Skip to main content
Open this photo in gallery:

Canada's Sam Steel looks on during team practice at the world juniors in January. The Memorial Cup gets underway on Friday with the host Steel's Regina Pats taking on the OHL's Hamilton Bulldogs.Mark Blinch/The Canadian Press

The Regina Pats don’t have to look far back to find inspiration as they enter the 100th Memorial Cup.

Regina, which was eliminated in the first round of the Western Hockey League playoffs by eventual champion Swift Current on April 2, opens the Canadian major junior championship on Friday against the Hamilton Bulldogs of the Ontario Hockey League.

The Pats will try to emulate what the Windsor Spitfires did last year – claiming Memorial Cup glory after being eliminated in the first round of the league playoffs. Ten host teams have won the Memorial Cup as hosts since the tournament became a four-team event in 1983.

“Not that we had any doubt, but with Windsor winning it last year, it showed that it can be done,” Regina captain Sam Steel said Thursday. “We went through a very similar training process so it’s kind of a confidence booster knowing that.”

Regina is playing host to the Memorial Cup for a seventh time and is in its 100th season as a franchise. The Pats have won the Canadian Hockey League title four times, most recently in 1974.

The Pats have appeared at the tournament on 16 occasions – the most of any team in CHL history. The last time Regina hosted in 2001, it also lost out in the first round of the WHL playoffs.

The Spitfires fell to London in the first round of last year’s OHL playoffs, but used the long layoff to their advantage by going undefeated on home ice at last year’s Memorial Cup.

Pats head coach John Paddock said that his team had nine days off following its playoff elimination before going into a three-week period of hard skating and battling.

Paddock was also able to build off the experience of assistant coach Dave Struch, who was Saskatoon’s head coach when the Blades hosted the Memorial Cup in 2013. That Blades team also was eliminated in the opening round of the post-season.

“I don’t think there’s a right or wrong way,” Paddock said about preparation plans. “We did talk to Rocky Thompson [Windsor’s head coach last season] … and Dave Struch was involved in one, but I don’t think it’s a lot different than anybody else would have done.”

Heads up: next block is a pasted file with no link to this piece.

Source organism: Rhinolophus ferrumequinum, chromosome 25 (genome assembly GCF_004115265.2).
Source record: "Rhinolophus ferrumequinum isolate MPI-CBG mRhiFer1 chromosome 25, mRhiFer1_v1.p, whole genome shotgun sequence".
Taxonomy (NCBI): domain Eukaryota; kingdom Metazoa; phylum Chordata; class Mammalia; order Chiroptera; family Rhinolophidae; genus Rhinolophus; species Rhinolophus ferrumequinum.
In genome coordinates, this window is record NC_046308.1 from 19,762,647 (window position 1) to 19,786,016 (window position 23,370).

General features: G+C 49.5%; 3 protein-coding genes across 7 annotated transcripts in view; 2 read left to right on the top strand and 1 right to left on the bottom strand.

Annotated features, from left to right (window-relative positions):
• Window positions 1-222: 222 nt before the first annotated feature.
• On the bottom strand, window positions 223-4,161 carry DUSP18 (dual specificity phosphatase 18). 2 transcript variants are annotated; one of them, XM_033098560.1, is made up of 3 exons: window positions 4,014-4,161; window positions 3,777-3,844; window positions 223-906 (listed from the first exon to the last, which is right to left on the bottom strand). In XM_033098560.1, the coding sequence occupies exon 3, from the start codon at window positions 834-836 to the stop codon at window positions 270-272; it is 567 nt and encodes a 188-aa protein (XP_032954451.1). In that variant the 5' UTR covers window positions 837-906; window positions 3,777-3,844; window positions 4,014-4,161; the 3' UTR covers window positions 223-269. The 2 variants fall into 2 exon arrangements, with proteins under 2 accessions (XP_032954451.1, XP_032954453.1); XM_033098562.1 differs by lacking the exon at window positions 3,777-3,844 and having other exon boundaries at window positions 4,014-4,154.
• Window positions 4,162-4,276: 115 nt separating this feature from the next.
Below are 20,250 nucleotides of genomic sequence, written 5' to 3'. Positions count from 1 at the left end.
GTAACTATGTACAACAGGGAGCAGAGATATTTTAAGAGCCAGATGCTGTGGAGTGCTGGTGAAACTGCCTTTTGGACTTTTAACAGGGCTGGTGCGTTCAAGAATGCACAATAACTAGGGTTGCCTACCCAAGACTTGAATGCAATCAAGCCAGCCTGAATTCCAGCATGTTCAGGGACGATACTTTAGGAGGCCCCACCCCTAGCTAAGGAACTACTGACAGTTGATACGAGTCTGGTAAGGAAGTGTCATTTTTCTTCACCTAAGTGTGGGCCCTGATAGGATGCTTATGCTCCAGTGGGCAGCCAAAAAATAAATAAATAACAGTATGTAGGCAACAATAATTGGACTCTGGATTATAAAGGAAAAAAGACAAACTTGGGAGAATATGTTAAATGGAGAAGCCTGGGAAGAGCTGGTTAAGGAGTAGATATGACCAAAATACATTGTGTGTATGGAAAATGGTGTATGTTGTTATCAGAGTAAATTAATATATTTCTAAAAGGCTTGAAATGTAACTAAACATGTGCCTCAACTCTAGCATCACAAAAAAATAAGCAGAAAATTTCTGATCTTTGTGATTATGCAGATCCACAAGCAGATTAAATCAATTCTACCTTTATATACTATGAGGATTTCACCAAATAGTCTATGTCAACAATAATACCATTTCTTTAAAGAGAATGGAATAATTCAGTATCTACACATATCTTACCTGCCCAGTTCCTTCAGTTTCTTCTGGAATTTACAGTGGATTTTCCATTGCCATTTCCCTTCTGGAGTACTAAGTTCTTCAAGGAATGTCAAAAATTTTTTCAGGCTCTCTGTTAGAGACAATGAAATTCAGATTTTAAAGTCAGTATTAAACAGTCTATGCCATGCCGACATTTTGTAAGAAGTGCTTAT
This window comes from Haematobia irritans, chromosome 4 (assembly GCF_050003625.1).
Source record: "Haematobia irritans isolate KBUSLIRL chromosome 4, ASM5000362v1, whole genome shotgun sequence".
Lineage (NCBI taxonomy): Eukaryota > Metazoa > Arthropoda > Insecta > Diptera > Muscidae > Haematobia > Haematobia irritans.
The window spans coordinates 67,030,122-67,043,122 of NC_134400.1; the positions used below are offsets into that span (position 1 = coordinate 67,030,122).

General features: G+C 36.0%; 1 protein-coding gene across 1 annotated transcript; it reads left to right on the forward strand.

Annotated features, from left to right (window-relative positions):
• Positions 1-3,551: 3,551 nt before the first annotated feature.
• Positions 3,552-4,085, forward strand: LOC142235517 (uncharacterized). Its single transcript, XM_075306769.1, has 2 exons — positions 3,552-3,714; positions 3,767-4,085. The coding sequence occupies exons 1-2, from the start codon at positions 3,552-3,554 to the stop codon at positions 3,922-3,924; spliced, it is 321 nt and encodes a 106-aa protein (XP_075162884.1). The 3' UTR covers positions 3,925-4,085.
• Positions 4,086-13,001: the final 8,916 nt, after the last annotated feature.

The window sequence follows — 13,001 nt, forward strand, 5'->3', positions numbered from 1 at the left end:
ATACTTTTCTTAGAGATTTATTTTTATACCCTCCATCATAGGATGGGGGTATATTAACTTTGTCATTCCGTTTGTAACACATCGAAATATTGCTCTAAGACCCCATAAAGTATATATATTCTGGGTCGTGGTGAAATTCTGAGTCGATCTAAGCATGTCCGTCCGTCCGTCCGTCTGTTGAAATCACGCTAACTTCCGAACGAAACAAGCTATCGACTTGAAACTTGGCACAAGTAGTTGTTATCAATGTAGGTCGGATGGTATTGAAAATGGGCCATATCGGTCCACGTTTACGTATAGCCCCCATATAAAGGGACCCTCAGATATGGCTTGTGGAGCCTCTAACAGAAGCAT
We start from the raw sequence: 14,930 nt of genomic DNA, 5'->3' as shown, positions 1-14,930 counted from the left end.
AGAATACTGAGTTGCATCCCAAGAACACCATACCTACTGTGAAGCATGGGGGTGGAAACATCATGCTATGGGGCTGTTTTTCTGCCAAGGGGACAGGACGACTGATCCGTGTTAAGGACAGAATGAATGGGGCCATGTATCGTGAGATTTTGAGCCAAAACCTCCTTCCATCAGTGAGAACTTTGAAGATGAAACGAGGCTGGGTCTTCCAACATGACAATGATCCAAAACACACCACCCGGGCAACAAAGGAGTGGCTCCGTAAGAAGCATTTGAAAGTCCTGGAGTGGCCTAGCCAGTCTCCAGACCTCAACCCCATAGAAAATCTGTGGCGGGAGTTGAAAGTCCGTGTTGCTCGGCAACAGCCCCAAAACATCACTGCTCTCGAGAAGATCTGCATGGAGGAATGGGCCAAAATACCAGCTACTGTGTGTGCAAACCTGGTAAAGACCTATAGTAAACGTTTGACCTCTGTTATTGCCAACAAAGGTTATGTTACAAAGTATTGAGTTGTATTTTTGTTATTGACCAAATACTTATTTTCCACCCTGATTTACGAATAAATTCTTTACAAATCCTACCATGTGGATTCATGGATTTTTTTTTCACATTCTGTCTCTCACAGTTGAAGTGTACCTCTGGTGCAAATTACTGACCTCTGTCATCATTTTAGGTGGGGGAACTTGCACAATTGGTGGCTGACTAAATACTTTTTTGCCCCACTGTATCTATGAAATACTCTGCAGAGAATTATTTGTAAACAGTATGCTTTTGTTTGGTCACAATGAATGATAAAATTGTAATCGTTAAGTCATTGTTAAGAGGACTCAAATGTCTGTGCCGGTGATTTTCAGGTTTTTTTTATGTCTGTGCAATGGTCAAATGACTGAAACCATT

Struch said that the training routine that he helped Paddock develop is similar to what his team in Saskatoon did along with both Windsor and host Shawinigan in 2012 when the Cataractes won the title.

One of the tools involved splitting the team up during practice to reduce the time on ice.

“When I spoke to Rocky [Thompson], the biggest thing was less [ice time],” Struch said. “He did their workouts early in the morning, they didn’t overdo it as far as practice and that was it.”

Regina struggled to find its groove until the second half of the season and was boosted by a trade with Saskatoon that brought forward Cameron Hebig and goaltender Ryan Kubic to the Pats.

Hebig was second in team scoring during Regina’s brief seven-game playoff spell with six goals and two assists. Steel led the team in scoring with 11 points, including 10 assists.

Max Paddock, the head coach’s nephew, will start in net for the team’s opener against Hamilton. The 17-year-old was injured during the first round and the coach mentioned Paddock’s strong second half was a factor in his decision.

Kubic’s play in the first round against Swift Current, however, was not an issue.

“There’s no wrong decision to make,” John Paddock said. “We feel comfortable with both goalies.”

Paddock said that he believes his team will be nervous, but doesn’t see that as a disadvantage.

“Can you be too excited? I guess you can be,” he said. “But I think one of the advantages we have is we’re playing at home.”

Interact with The Globe